Let’s start with the basics
Résumés are simply what people use to get jobs, right? Wrong!
A resume, or as it may sometimes be referred to as a CV (Curriculum Vitae) is a one or two page summary of your education, skills, accomplishments and experience. Your résumé’s purpose is to get your foot in the door. A well-written résumé does its job successfully if it gets you an interview.
To prepare a successful résumé you need to know how to review, summarize, and present your experience and achievements on one page. Unless you have considerable experience, your résumé should be one page only.
How to get started with a resume
Short answer: contact the experts at Resume Wiz 🙂
But seriously…before you write, take the time to do a self-assessment on paper. Outline your skills and abilities, as well as your work experience and extracurricular activities. This will make it easier to prepare a thorough résumé.
Name, Address, Telephone, Email Address
- All of your contact information should go at the top of your résumé.
- Your name can be bold and larger font. Avoid nicknames.
- Use a permanent physical address.
- Choose a professional sounding email address that includes your name.
- Consider an Objective (optional.) An objective tells potential employers the sort of work you are hoping to do.
- Be specific about the job you want. For example: To obtain an Analyst position within a financial institution requiring strong analytical and organizational skills.
- Tailor your objective to the employer — objectives may change. Exact job titles may be stated. For example: To obtain a Research Analyst position.
Undergraduates or new graduates without a lot of work experience should list their educational information at the top of the résumé. Alumni can list it after work experience. Necessary information to include is name of institution, location, type of degree, and major.
University of British Columbia, Vancouver, BC
Bachelor of Science in Accounting, Expected June 2019 Minor: Psychology
If you have limited work experience relevant to the desired job, you may also include Relevant Coursework in your Education section. Relevant Coursework should also always be listed when applying for an internship.
Briefly give the employer an overview of work that has taught you skills and responsibility. Use action words to describe your job duties and connect them with specific outcomes. Include your work experience in reverse chronological order — that is, put your last job first and work backward to your first job. Make sure your job descriptions begin with verbs, in the past tense for past jobs and in the present tense for present employment. Your verbs should take the form of the first person, meaning an imaginary “I” before each action verb (i.e. Maintain or Maintained).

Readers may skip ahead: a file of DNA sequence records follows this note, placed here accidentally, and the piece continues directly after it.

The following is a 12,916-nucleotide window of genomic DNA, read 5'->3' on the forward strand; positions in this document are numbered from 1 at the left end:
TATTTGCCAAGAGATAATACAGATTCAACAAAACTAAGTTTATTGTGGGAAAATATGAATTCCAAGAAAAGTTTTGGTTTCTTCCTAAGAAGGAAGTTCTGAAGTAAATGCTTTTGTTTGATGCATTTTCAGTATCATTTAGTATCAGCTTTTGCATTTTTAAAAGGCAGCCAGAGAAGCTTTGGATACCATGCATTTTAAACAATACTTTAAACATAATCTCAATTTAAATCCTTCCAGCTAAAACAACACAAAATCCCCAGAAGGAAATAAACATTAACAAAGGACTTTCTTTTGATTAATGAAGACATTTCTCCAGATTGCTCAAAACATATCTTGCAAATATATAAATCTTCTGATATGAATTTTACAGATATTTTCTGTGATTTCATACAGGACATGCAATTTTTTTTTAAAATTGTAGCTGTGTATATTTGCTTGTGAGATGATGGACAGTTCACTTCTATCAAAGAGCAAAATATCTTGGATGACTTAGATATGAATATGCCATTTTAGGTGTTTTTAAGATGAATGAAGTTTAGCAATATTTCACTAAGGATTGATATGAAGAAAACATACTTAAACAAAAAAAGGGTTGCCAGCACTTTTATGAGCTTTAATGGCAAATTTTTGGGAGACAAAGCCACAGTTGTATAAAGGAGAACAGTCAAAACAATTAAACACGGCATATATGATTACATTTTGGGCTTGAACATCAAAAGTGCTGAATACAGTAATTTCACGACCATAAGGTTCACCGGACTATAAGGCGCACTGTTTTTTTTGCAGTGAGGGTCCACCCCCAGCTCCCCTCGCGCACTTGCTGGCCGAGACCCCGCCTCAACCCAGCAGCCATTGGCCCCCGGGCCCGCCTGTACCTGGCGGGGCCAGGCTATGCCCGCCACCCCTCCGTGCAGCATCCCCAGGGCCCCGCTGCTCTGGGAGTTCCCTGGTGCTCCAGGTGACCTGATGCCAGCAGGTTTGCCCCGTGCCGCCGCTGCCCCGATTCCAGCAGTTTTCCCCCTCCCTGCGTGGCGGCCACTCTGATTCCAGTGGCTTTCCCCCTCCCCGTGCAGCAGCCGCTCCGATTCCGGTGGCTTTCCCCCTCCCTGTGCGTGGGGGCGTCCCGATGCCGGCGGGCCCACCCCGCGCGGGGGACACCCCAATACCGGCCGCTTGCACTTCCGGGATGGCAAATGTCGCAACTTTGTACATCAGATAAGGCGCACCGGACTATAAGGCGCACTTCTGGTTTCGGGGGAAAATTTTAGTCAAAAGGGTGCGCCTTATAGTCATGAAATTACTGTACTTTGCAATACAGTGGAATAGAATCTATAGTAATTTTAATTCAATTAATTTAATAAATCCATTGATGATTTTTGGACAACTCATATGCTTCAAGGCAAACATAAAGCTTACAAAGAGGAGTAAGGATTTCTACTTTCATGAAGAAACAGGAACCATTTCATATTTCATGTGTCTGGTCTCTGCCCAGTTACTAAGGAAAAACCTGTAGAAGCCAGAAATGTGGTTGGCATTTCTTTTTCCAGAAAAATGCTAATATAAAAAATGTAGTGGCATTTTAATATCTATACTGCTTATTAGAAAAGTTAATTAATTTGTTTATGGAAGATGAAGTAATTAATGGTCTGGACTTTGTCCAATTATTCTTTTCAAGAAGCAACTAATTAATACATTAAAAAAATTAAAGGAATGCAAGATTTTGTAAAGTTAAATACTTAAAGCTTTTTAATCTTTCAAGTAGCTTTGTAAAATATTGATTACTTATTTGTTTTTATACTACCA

Insurance Agent January 2020 – Present Smart Way Insurance Brokerage Group New York, NY
Assist in the implementation of computer and network system for new location.
Report claims to insurance companies and follow up with clients
Facilitate in-person and online insurance policy sign-ups for auto, home, and commercial insurance
Keep in mind that employers value all kinds of experience. You can discuss internships and volunteer positions. You don’t need to limit yourself to paid work experience.
This section is reserved for technical and language skills. List out all of the computer packages and software you have knowledge of using and your skill level in any foreign language (not English). You can also include any technical skills specific to a particular industry.
Do not include soft skills, such as communication, detail-oriented, and self-motivated.
Additional Categories (optional)
- Leadership Experience
- Extracurricular Activities
- Volunteer Work
- Special Research Projects References Do not include your reference information on your résumé. You may note at the bottom of your résumé (centered): References Available upon Request. *Note: Always ask people if they are willing to provide a reference for you before you give out their names.
- Do the basics and pay attention to detail! Proofread for spelling, grammar and tone and be consistent with your formatting.
- Construct an effective résumé. Organize your information in a logical fashion and keep descriptions clear and to the point. Be specific. Also, use a simple, easy to read font.
- Focus on what you bring to the employer, not what you want from the job.
- Highlight your skills by connecting your actions to results.
- Be Professional. Have a professional email address and message on your voicemail.
Congratulations! You’ve written your résumé. Feel free to have your peers review it as well to get some honest feedback.